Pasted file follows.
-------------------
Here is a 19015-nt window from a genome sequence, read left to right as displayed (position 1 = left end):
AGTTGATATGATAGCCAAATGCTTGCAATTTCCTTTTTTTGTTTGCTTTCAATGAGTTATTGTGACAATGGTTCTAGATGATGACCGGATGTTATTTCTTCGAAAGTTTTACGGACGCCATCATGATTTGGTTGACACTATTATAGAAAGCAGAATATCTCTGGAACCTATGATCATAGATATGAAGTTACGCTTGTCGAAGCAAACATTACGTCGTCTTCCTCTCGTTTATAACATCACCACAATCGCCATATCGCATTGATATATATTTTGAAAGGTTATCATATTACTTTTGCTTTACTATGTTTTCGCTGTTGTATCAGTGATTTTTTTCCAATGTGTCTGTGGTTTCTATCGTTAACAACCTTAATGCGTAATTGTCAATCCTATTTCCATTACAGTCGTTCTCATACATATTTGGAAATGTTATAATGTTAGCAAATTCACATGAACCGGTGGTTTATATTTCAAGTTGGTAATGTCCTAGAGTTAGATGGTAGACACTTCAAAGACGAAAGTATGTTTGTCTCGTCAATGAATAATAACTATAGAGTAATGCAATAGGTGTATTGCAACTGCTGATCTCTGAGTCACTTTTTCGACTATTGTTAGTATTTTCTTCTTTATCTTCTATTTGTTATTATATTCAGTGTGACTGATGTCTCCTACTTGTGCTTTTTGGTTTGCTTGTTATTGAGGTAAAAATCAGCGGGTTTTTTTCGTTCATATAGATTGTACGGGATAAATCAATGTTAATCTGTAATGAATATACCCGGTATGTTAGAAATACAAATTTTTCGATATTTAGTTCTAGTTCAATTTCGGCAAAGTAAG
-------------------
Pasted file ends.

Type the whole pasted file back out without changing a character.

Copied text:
Here is a 19015-nt window from a genome sequence, read left to right as displayed (position 1 = left end):
AGTTGATATGATAGCCAAATGCTTGCAATTTCCTTTTTTTGTTTGCTTTCAATGAGTTATTGTGACAATGGTTCTAGATGATGACCGGATGTTATTTCTTCGAAAGTTTTACGGACGCCATCATGATTTGGTTGACACTATTATAGAAAGCAGAATATCTCTGGAACCTATGATCATAGATATGAAGTTACGCTTGTCGAAGCAAACATTACGTCGTCTTCCTCTCGTTTATAACATCACCACAATCGCCATATCGCATTGATATATATTTTGAAAGGTTATCATATTACTTTTGCTTTACTATGTTTTCGCTGTTGTATCAGTGATTTTTTTCCAATGTGTCTGTGGTTTCTATCGTTAACAACCTTAATGCGTAATTGTCAATCCTATTTCCATTACAGTCGTTCTCATACATATTTGGAAATGTTATAATGTTAGCAAATTCACATGAACCGGTGGTTTATATTTCAAGTTGGTAATGTCCTAGAGTTAGATGGTAGACACTTCAAAGACGAAAGTATGTTTGTCTCGTCAATGAATAATAACTATAGAGTAATGCAATAGGTGTATTGCAACTGCTGATCTCTGAGTCACTTTTTCGACTATTGTTAGTATTTTCTTCTTTATCTTCTATTTGTTATTATATTCAGTGTGACTGATGTCTCCTACTTGTGCTTTTTGGTTTGCTTGTTATTGAGGTAAAAATCAGCGGGTTTTTTTCGTTCATATAGATTGTACGGGATAAATCAATGTTAATCTGTAATGAATATACCCGGTATGTTAGAAATACAAATTTTTCGATATTTAGTTCTAGTTCAATTTCGGCAAAGTAAG